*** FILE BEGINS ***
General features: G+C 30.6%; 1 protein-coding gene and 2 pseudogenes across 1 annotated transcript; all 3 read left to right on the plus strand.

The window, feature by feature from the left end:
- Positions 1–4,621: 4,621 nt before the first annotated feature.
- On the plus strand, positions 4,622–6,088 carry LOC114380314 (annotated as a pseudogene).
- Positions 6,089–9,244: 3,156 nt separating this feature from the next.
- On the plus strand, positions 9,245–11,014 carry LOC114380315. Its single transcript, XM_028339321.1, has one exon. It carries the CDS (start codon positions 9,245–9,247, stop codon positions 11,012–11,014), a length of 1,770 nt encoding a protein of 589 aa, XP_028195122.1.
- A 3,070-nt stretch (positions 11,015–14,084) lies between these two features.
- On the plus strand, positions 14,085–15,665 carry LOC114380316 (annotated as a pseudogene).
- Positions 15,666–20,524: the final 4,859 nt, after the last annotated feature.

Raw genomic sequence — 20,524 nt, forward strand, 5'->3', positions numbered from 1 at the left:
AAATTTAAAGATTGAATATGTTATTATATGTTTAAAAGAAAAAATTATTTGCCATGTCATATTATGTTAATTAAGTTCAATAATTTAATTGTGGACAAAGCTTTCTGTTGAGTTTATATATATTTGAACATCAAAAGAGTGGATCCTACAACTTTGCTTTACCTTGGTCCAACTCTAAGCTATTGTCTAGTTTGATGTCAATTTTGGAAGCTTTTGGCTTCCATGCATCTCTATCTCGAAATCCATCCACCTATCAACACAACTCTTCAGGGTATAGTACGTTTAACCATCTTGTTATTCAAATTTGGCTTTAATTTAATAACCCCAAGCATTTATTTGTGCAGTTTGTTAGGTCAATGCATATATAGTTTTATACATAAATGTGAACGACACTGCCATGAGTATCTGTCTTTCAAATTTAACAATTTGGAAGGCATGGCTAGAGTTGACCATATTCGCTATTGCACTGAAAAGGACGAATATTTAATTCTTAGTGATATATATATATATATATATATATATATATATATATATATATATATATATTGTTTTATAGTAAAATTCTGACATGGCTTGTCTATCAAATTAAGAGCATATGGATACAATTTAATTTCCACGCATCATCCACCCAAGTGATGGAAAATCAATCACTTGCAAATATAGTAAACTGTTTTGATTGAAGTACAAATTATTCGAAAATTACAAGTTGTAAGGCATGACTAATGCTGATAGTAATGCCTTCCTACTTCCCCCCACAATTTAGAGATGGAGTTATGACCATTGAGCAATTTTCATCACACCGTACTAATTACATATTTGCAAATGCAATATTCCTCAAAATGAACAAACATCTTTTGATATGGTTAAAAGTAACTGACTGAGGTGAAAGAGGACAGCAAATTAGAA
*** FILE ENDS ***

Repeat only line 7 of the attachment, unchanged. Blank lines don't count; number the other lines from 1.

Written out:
- A 3,070-nt stretch (positions 11,015–14,084) lies between these two features.